From: Paul Underwood 
Subject: Re: Jimmie Rodgers

Michael Edwards wrote:
> Great write-up on Jimmie Rodgers from Paul Payton. Jimmie
> is another one of our greats whose career is limited to 2
> songs by US oldies radio - and that's if he's lucky. From
> his Dot days, members should check out Jimmie's The World
> I Used To Know from 1964 - a song written by the poet, Rod
> McKuen. Don't be put off, the result is not poetry, just
> darned good pop music

Yes, Jimmie Rodgers is indeed one of the best. I do have a
preference, though, for his A&M work (up to his accident)
produced by Allen Stanton. Another McKuen song from that
period, "The Lovers", is a standout. There is a need for a
serious anthology of his fifties and sixties work.

And while we're on the subject of McKuen, some of his work
is not a million miles removed from the kind of material
regularly discussed on Spectropop. "Baby be my love", his
version of a Byrds-influenced French hit by Michel
Polnareff is pretty good. And he also made two tracks with
Jack Nitzche (arranged and conducted) in 1966: "The Loner"
and "Some trust in chariots".


-------------------[ archived by Spectropop ]-------------------

Message: 5
   Date: Sun, 24 Mar 2002 12:22:50 -0000
   From: "David Bell" 
Subject: Re: Rainy Day Bells

I hadn't realised that anyone other than Connie Francis
had recorded "Rainy Day Bells."

It's such an obscure track by her that I'm surprised that
anyone except the most hardened fan has heard of it!

Connie recorded it in London for UA in 1978, the year
after her Greatest Hits album hit number 1 over here.
However, it never made the "Who's Happy Now?" album and
remains well and truly locked in the vaults. She also
recorded a French version called "Symphonie Des Gouttes De
Pluie", which is also unreleased.

It's great to realise that I'm not the only Connie Francis
fan left in the world!!!!


-------------------[ archived by Spectropop ]-------------------

Message: 6
   Date: Mon, 25 Mar 2002 19:25:13 -0000
   From: "Martin Roberts" 
Subject: Philwit & Pegasus

Phil Chapman wrote:

> Perhaps if I promise not to upload the autographed
> dedication pic you sent to me at the time, I might be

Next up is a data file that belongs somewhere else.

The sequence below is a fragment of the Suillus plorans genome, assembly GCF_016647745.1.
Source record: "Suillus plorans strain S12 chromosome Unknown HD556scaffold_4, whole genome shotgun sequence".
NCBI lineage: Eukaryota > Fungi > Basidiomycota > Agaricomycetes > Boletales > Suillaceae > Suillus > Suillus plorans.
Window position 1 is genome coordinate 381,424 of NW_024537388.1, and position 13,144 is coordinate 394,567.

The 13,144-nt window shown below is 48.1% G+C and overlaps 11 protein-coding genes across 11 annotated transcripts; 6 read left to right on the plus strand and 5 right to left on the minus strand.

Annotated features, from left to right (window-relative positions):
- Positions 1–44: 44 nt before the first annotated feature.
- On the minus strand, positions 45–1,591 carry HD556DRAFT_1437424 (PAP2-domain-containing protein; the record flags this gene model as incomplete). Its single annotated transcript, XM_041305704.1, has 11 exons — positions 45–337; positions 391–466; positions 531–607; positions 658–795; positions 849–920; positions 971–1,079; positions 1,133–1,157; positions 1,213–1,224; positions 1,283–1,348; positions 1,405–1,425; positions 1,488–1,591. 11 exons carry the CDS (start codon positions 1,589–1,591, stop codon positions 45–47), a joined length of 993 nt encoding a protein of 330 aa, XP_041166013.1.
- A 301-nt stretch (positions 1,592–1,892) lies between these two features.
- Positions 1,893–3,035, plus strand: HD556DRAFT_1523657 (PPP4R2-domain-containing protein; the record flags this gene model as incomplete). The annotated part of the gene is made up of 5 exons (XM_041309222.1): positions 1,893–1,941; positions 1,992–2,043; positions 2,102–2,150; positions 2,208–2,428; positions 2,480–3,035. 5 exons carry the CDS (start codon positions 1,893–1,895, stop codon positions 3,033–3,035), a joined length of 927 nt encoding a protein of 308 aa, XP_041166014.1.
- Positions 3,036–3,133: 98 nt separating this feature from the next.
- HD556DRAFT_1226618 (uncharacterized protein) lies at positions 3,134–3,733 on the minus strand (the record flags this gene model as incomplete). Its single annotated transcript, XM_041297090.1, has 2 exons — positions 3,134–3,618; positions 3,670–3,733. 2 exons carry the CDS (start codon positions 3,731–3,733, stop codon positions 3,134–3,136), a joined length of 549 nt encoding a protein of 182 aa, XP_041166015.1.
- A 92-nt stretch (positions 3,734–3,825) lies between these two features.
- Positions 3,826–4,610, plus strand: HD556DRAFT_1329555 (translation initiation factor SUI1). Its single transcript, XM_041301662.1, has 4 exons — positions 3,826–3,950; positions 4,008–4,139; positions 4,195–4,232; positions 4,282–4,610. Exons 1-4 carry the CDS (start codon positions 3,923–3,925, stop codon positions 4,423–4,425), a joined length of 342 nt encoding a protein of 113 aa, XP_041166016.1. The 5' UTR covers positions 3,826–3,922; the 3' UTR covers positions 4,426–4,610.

> allowed to upload some/all of the album to musica?:-) 

Well, I think we've all waited long enough, what's it
to be? The picture (what horrible secrets are revealed
there) or musica enriched with tracks from the Philwit
& Pegasus LP? How about both?!


-------------------[ archived by Spectropop ]-------------------

Message: 7
   Date: Thu, 28 Mar 2002 09:56:51 -0800
   From: "David Ponak" 
Subject: Soft As A Rock

(Hey folks. Sorry about this self promotion, but I think
any Spectropoppers who happen to be in Los Angeles will
enjoy this show. How often does one get to hear "The
Drifter" performed live???)

"SOFT AS A ROCK" starring MELLO CADS happening Tuesdays in
April @ KNITTING FACTORY's "Alterknit Lounge."

KNITTING FACTORY's "Alterknit Lounge"
7021 Hollywood Blvd. (between La Brea and Highland)
8 PM SHARP show (Tuesdays in April: 2, 09 , 16 and 23)

SPECIAL $5 List, please RSVP to David Ponak:
... print out this email and bring it to the venue. See
the flyer at

Local lounge/soft pop band the Mello Cads mix magically
crafted originals and covers of classics and hidden gems
>from the likes of Burt Bacharach, Jimmy Webb, and Neil

Lead singer David Ponak (host of KPFK show "The Liquid
Room") and his fellow Cads have spent a good part of the
past 15 months in the studio with producer Linus Of
Hollywood to create the Mello Cads debut release, "Soft As
A Rock", out this Spring through Franklin Castle

CD features guest appearances from the legendary Paul
Williams, fellow Franklin Castle recording artist Kim Fox,
and Nick Walusko from the Wondermints, to name just a few.

-------------------[ archived by Spectropop ]-------------------

Message: 8
   Date: Thu, 28 Mar 2002 13:32:22 EST
   From: Jason Penick 
Subject: Re: "Smoke Two Joints"

Paul Payton observed:
> Speaking of TV, "The American Embassy" (new and OK, on Fox)
> used a white-reggae-novelty song called "Smoke Two Joints"